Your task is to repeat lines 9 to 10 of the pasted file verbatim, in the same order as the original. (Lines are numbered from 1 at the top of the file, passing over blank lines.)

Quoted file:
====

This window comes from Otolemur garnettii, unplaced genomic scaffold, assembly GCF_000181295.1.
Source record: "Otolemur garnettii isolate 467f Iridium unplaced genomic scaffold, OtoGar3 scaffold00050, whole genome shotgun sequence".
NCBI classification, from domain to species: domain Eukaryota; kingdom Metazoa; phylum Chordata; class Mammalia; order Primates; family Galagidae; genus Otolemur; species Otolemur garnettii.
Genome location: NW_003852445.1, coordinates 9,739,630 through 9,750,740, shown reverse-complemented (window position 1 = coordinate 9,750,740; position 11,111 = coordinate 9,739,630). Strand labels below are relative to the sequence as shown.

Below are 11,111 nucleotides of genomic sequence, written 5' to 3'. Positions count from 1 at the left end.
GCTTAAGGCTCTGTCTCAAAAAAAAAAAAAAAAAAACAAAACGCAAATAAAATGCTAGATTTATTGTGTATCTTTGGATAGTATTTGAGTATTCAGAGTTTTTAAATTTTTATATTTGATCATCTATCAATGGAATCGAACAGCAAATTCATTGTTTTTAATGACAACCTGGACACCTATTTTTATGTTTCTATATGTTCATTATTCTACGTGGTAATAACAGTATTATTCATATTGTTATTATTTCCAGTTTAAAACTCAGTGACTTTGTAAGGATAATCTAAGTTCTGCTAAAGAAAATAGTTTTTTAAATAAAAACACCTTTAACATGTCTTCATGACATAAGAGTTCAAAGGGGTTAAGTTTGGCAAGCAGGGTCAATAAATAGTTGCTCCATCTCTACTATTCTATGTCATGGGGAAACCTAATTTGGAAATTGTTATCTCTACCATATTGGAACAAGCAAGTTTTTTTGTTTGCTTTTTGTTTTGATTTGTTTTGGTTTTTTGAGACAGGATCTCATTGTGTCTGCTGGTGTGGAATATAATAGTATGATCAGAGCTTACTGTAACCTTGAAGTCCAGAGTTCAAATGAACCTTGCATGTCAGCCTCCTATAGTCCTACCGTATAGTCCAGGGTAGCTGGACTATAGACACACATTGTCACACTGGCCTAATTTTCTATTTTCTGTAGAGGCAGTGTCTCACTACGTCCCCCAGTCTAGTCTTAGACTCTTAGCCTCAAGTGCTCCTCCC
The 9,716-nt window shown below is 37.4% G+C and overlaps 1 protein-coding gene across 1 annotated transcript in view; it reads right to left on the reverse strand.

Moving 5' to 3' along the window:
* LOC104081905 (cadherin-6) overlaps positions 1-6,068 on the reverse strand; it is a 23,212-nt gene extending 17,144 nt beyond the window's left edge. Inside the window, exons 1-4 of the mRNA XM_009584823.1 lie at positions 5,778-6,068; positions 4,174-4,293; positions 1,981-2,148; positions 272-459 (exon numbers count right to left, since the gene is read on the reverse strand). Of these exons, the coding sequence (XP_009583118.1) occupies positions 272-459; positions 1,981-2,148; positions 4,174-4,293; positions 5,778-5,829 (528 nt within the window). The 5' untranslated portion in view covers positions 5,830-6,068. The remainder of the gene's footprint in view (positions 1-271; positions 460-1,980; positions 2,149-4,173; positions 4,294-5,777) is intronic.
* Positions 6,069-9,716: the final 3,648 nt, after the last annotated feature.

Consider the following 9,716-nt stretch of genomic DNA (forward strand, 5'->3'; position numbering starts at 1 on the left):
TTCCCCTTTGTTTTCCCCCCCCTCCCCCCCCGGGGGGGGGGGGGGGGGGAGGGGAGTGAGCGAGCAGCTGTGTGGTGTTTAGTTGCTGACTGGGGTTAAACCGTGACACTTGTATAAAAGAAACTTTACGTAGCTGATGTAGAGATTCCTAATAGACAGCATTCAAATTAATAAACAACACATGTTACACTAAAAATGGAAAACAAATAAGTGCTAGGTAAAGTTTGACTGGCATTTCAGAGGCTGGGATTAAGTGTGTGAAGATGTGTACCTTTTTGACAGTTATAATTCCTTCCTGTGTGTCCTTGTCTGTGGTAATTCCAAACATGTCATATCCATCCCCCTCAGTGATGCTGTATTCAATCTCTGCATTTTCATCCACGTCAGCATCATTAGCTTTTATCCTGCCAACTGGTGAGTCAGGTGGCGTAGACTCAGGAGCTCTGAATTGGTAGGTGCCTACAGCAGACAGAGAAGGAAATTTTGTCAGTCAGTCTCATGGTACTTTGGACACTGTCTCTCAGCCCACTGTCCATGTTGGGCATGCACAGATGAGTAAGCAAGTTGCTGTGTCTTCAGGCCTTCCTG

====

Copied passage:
* LOC104081905 (cadherin-6) overlaps positions 1-6,068 on the reverse strand; it is a 23,212-nt gene extending 17,144 nt beyond the window's left edge. Inside the window, exons 1-4 of the mRNA XM_009584823.1 lie at positions 5,778-6,068; positions 4,174-4,293; positions 1,981-2,148; positions 272-459 (exon numbers count right to left, since the gene is read on the reverse strand). Of these exons, the coding sequence (XP_009583118.1) occupies positions 272-459; positions 1,981-2,148; positions 4,174-4,293; positions 5,778-5,829 (528 nt within the window). The 5' untranslated portion in view covers positions 5,830-6,068. The remainder of the gene's footprint in view (positions 1-271; positions 460-1,980; positions 2,149-4,173; positions 4,294-5,777) is intronic.
* Positions 6,069-9,716: the final 3,648 nt, after the last annotated feature.